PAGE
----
Black families fall further behind nationwide in homeownership • Missouri Independent

This story was originally published by Stateline.

Some cities and states are trying to boost black homeownership, which has fallen to a 60-year low even before the economic turmoil caused by the COVID-19 pandemic.

Black home ownership fell in 2019 to 40.6%, down from the 2004 peak of 49.7%. The rate has rebounded somewhat since then, but advocates remain appalled at how, decades after the 1968 Fair Housing Act, black families are still struggling to become homeowners at the same rate as their white peers.

“To see Black homeownership lower than the previous generation is shocking, given what previous generations have faced,” said Janneke Ratcliffe, vice president of the Housing Finance Policy Center of the Urban Institute in Washington, DC.

The persistence of redlining, the Great Recession, gentrification and the growing number of homes reclaimed by investors have all contributed to a growing disparity between black and white homeownership, which is greater now than ever before. it wasn’t in the early 1960s, before the 1968 Fair. Housing Act and other civil rights legislation.

The Urban Institute works with cities in a dozen states and the District of Columbia on strategies to restore black homeownership. Among them are financial assistance for black homebuyers to help cover down payments and closing costs, and support for current homeowners facing foreclosure.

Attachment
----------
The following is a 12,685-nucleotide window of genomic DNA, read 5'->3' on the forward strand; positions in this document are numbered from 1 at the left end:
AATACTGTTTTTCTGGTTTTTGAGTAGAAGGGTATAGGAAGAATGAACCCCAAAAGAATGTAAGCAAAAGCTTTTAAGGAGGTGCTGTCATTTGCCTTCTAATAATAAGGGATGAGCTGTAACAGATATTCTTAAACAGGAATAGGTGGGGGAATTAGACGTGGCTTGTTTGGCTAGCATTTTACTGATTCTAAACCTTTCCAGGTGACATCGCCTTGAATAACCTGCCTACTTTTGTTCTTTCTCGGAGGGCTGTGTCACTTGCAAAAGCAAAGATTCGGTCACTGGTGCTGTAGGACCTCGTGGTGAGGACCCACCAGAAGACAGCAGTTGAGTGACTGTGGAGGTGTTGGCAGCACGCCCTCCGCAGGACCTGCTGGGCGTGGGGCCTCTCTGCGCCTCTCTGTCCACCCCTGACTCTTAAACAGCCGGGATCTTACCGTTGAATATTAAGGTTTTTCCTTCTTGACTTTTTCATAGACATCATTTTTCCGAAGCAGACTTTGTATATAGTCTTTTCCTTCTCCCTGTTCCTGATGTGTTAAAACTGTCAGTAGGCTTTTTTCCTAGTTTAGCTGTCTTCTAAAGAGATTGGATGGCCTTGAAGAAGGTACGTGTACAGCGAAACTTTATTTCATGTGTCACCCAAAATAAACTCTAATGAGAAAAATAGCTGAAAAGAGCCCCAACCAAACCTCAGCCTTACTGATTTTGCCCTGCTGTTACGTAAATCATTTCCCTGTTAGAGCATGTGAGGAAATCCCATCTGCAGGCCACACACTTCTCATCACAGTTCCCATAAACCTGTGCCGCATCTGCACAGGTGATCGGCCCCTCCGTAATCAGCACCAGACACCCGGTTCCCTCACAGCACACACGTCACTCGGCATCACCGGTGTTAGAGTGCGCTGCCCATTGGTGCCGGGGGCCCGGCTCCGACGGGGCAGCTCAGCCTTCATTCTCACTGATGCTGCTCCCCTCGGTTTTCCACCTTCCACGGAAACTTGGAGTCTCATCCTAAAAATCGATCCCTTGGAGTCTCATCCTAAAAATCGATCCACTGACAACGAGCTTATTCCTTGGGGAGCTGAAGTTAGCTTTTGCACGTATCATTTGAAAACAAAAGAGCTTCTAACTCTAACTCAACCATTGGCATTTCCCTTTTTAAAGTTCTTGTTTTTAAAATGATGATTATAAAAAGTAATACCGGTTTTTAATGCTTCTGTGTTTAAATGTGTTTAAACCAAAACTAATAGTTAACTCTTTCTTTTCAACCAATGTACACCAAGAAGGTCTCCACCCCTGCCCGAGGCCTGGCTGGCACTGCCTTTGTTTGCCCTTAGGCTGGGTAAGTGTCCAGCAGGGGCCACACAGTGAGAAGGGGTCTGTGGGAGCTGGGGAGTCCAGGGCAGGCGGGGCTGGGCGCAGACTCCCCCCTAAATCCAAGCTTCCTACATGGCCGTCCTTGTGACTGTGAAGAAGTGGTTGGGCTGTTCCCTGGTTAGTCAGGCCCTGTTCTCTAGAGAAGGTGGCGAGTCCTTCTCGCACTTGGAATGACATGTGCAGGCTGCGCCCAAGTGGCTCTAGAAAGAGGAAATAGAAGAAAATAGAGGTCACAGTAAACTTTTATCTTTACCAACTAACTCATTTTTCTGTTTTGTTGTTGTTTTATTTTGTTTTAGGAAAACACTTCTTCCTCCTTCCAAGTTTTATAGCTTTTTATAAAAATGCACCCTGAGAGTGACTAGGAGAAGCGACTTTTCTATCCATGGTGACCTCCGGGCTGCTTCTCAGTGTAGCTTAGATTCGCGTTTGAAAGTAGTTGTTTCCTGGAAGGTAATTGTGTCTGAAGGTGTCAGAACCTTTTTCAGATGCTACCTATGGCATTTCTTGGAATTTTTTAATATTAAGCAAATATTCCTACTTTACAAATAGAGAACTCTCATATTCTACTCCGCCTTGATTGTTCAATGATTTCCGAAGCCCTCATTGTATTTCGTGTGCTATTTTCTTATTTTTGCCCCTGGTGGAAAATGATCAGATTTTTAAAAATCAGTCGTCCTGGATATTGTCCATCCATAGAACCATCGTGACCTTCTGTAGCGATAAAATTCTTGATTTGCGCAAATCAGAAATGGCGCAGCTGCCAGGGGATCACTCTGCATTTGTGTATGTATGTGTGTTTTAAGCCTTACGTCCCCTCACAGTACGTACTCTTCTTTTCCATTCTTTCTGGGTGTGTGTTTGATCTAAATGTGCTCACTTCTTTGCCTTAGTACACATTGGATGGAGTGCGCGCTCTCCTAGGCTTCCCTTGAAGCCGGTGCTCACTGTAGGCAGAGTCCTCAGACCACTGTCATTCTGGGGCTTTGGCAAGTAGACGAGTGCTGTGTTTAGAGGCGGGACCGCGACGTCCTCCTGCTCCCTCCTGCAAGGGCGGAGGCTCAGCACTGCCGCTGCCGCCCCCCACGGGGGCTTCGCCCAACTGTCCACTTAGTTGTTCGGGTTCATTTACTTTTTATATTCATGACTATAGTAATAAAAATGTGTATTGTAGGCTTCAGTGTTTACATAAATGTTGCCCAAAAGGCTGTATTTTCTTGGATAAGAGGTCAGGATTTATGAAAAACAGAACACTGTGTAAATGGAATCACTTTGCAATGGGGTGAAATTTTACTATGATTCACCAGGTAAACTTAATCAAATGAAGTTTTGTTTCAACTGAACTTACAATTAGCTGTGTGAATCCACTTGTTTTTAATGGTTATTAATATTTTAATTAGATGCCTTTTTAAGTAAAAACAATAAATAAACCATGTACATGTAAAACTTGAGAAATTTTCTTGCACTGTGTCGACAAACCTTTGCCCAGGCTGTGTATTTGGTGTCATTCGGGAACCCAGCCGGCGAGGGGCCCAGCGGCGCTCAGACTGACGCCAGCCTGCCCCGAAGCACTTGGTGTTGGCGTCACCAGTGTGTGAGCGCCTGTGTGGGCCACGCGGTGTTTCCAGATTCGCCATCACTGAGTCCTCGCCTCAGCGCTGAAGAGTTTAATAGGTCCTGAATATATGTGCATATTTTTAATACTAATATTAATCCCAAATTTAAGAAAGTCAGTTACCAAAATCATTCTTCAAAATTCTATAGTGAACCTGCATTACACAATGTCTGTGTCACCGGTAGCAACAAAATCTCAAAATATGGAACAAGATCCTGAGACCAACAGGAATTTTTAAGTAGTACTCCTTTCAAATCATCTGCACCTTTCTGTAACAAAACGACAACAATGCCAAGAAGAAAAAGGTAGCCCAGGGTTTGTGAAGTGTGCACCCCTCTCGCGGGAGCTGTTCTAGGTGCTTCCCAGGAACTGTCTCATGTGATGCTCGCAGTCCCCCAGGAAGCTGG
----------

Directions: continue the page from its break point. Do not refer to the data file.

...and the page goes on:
The gap between white and black homeownership rates is wider today than it was in 1960, when housing discrimination was rampant and legal, according to data from the US Census Bureau. In 2022, 74.6% of white households owned their homes, compared to 45.3% of black households, a difference of more than 29 points. In 1960, the homeownership rate for whites was 65% and that for blacks 38%, a difference of 27 points.

Recent complaints against banks accused of denying loans to buyers in predominantly black and Hispanic neighborhoods illustrate the barriers that exist.

Last month, for example, New Jersey-based Lakeland Bank set up a $12 million homeownership fund as part of a settlement with the US Department of Justice, which had accused of redlining. The bank has not admitted wrongdoing, but it has agreed to increase mortgage lending in communities of color following a seven-year federal investigation into its lending practices.

Over the past year, the Justice Department has negotiated similar settlements with lenders in Houston, Memphis and Philadelphia.

Earlier this month in Washington, D.C., Mayor Muriel Bowser, a Democrat, unveiled a plan that aims to add 20,000 black households to the city’s homeownership ranks by 2030. Among other strategies, the city will use $10 million to create a public-private fund that would make homes more affordable for Black families; helping residents transfer their homes to their children and heirs; and expedite zoning and permitting for affordable housing.

“We know that if we can close that gap, we can increase black wealth in our city,” Bowser said at an Oct. 3 news conference. “We know this is the way to pass on generational wealth.”